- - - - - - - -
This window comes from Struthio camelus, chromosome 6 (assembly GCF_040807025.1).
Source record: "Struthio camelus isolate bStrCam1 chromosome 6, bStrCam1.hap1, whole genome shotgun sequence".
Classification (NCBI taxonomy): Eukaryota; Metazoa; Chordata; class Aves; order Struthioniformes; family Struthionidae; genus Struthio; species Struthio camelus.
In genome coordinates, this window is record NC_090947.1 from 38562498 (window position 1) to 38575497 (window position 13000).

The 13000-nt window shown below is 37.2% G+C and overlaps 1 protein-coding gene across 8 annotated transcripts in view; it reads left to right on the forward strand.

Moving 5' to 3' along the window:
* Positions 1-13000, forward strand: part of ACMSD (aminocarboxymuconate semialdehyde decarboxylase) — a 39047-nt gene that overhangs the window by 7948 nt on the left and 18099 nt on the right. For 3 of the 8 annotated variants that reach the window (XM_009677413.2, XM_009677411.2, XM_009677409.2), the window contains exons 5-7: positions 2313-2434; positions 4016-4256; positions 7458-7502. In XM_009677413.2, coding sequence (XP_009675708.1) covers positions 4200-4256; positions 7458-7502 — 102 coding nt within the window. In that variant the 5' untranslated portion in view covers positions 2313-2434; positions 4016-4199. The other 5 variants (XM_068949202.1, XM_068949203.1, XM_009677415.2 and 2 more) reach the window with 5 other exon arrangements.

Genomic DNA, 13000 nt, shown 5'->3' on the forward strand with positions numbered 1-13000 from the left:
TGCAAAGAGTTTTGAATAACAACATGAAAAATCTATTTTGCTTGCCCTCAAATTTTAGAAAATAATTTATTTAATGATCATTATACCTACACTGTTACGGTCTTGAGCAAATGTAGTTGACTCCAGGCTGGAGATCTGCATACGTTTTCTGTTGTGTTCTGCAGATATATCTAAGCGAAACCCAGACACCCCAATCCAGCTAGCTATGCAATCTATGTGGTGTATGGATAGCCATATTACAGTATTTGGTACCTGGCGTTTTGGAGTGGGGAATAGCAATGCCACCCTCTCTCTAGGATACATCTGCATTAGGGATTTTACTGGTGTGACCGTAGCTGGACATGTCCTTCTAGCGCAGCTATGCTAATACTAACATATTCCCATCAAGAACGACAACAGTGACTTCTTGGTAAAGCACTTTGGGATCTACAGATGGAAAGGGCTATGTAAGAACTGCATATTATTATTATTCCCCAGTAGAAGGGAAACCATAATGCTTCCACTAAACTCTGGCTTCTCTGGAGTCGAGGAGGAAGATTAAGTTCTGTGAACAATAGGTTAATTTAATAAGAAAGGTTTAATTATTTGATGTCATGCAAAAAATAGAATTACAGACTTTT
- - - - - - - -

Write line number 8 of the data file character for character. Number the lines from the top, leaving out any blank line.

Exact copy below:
Genomic DNA, 13000 nt, shown 5'->3' on the forward strand with positions numbered 1-13000 from the left: